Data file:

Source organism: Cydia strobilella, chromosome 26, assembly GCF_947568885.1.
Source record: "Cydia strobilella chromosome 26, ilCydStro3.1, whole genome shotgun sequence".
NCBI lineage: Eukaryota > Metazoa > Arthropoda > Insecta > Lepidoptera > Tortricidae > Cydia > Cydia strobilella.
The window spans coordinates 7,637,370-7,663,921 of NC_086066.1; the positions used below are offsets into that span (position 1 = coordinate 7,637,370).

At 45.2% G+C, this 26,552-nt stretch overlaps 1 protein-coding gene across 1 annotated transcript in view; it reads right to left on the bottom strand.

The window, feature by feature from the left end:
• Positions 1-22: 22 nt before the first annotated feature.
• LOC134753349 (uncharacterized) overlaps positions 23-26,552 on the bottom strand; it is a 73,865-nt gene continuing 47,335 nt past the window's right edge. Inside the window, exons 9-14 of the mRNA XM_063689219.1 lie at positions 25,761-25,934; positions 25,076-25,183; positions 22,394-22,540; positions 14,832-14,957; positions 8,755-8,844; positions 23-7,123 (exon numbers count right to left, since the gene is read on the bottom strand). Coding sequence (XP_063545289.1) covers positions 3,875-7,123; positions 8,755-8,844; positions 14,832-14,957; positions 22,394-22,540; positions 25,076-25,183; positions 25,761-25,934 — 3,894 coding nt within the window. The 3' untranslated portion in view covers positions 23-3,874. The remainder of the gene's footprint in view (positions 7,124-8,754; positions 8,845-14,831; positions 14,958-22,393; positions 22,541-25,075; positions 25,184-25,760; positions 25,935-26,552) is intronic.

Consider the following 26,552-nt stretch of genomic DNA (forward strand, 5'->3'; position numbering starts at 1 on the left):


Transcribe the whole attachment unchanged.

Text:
Source organism: Cydia strobilella, chromosome 26, assembly GCF_947568885.1.
Source record: "Cydia strobilella chromosome 26, ilCydStro3.1, whole genome shotgun sequence".
NCBI lineage: Eukaryota > Metazoa > Arthropoda > Insecta > Lepidoptera > Tortricidae > Cydia > Cydia strobilella.
The window spans coordinates 7,637,370-7,663,921 of NC_086066.1; the positions used below are offsets into that span (position 1 = coordinate 7,637,370).

At 45.2% G+C, this 26,552-nt stretch overlaps 1 protein-coding gene across 1 annotated transcript in view; it reads right to left on the bottom strand.

The window, feature by feature from the left end:
• Positions 1-22: 22 nt before the first annotated feature.
• LOC134753349 (uncharacterized) overlaps positions 23-26,552 on the bottom strand; it is a 73,865-nt gene continuing 47,335 nt past the window's right edge. Inside the window, exons 9-14 of the mRNA XM_063689219.1 lie at positions 25,761-25,934; positions 25,076-25,183; positions 22,394-22,540; positions 14,832-14,957; positions 8,755-8,844; positions 23-7,123 (exon numbers count right to left, since the gene is read on the bottom strand). Coding sequence (XP_063545289.1) covers positions 3,875-7,123; positions 8,755-8,844; positions 14,832-14,957; positions 22,394-22,540; positions 25,076-25,183; positions 25,761-25,934 — 3,894 coding nt within the window. The 3' untranslated portion in view covers positions 23-3,874. The remainder of the gene's footprint in view (positions 7,124-8,754; positions 8,845-14,831; positions 14,958-22,393; positions 22,541-25,075; positions 25,184-25,760; positions 25,935-26,552) is intronic.

Consider the following 26,552-nt stretch of genomic DNA (forward strand, 5'->3'; position numbering starts at 1 on the left):